It's pretty uncompromising, and filled with black humor. But it predominately focuses on alcoholism and mental health problems and loneliness.

I think everyone should see it. And it's really an impressive film. But mostly a downer.

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bartist
Posted: Wed Jun 03, 2020 5:46 pm Reply with quote
Joined: 27 Apr 2010 Posts: 6609
Just read a synopsis and know I must watch. In a former job, I had contact with several folks with Aspergers and there was even then (late nineties) some debate as to whether it was a "syndrome" that needed a remedy or just a different cognitive style that society should make room for, even value as having some positives. Then, as now, understanding was muddied by the way many people confuse other disorders with Aspergers or confuse learned habits with actual neurological differences. OK, I think one of my free Roku services has this film, so will see asap.

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carrobin
Posted: Thu Jun 04, 2020 2:42 am Reply with quote
Joined: 21 May 2004 Posts: 7732 Location: NYC
Yesterday TCM was showing "A Star Is Born"--the first of the bunch, with Janet Gaynor and Fredric March. I started watching out of curiosity, never having felt a need to divert from the Judy Garland/James Mason version that I love, but it turned out to be a good flick--primo in all details, including its often witty script (Dorothy Parker was one of the writers). And I hadn't expected it to be in color. It didn't shove Judy and James off the shelf, but it's a worthy alternative. I liked the grandmother (May Robson), and hated the publicist (Lionel Stander) almost as much as I hated Jack Carson in the J/J version.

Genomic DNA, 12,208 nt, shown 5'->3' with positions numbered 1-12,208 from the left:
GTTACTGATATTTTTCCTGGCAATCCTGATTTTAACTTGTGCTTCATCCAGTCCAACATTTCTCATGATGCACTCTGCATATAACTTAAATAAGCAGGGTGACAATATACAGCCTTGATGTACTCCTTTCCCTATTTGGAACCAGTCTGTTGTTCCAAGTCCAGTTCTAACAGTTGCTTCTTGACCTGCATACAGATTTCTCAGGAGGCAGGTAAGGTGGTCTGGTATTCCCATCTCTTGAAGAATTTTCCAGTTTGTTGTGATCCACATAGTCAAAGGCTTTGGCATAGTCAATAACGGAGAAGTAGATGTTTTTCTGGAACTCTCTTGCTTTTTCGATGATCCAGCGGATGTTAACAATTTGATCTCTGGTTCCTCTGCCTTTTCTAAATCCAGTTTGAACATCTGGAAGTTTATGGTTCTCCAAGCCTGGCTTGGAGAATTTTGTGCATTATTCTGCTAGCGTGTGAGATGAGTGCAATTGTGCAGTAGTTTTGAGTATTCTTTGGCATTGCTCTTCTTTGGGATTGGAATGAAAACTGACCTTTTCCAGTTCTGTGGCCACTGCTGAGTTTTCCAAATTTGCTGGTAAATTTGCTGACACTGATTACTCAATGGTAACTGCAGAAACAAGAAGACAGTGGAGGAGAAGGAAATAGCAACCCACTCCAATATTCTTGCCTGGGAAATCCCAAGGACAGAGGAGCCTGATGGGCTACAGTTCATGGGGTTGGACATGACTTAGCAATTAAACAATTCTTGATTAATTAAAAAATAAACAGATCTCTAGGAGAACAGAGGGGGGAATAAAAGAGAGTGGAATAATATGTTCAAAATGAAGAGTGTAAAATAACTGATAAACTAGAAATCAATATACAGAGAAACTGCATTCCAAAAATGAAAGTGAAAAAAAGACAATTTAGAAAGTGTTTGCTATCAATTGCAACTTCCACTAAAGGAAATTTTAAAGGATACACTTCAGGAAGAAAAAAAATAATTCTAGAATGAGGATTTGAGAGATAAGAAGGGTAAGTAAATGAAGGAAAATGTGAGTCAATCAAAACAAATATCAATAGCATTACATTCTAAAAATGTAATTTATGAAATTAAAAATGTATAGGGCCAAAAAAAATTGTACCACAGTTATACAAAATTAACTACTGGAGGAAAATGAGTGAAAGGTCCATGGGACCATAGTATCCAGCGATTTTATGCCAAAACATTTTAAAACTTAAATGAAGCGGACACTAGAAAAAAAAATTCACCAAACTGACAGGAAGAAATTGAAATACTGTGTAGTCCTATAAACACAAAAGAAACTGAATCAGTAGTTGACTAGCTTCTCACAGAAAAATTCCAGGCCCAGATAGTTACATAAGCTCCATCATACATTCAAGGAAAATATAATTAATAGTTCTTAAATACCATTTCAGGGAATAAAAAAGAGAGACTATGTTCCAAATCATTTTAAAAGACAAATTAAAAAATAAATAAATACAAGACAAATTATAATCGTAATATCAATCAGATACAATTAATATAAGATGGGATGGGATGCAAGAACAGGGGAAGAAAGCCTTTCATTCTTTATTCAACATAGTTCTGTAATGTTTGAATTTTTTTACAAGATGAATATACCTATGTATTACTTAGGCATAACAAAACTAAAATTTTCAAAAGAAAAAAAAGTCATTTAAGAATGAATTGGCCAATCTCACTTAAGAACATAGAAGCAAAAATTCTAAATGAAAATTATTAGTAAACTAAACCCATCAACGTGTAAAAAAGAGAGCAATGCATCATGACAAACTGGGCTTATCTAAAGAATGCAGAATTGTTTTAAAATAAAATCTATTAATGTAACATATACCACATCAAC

By the way, TCM is showing "Stormy Weather" again tonight (Thursday) at 10.
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gromit
Posted: Thu Jun 04, 2020 2:57 am Reply with quote
Joined: 31 Aug 2004 Posts: 8763 Location: Shanghai
I sent a copy of Mary & Max to my eldest niece circa 2009 or 2010, when she would have been 15 or 16, and it became her favorite film for a number of years (maybe still?). Score one for Uncle Gromit!

Of course she was in a goth phase then, wearing all black; and these days has 4 tattoos, 2 pet snakes, and her hair is usually a particularly ugly two-tone green. (so nothing odd about her ... hah!)


The nice thing is there is a lot of things going on in the film, including some inside jokes and quirky humor a la Wallace & Gromit. It's really impressive.

After you see it, I'll mention a few small jokes I quite liked.


Last edited by gromit on Sat Jun 06, 2020 12:40 pm; edited 1 time in total

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bartist
Posted: Thu Jun 04, 2020 10:40 am Reply with quote
Joined: 27 Apr 2010 Posts: 6609
Ah well, it streams almost nowhere. Not on Netflix, so I can't borrow my daughter's account for a couple hours as I sometimes do. Interlibrary loan is an option here, but is molasses slow atm. EBay's got a low price for DVD, might go that route.

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bartist
Posted: Fri Jun 05, 2020 11:10 pm Reply with quote
Joined: 27 Apr 2010 Posts: 6609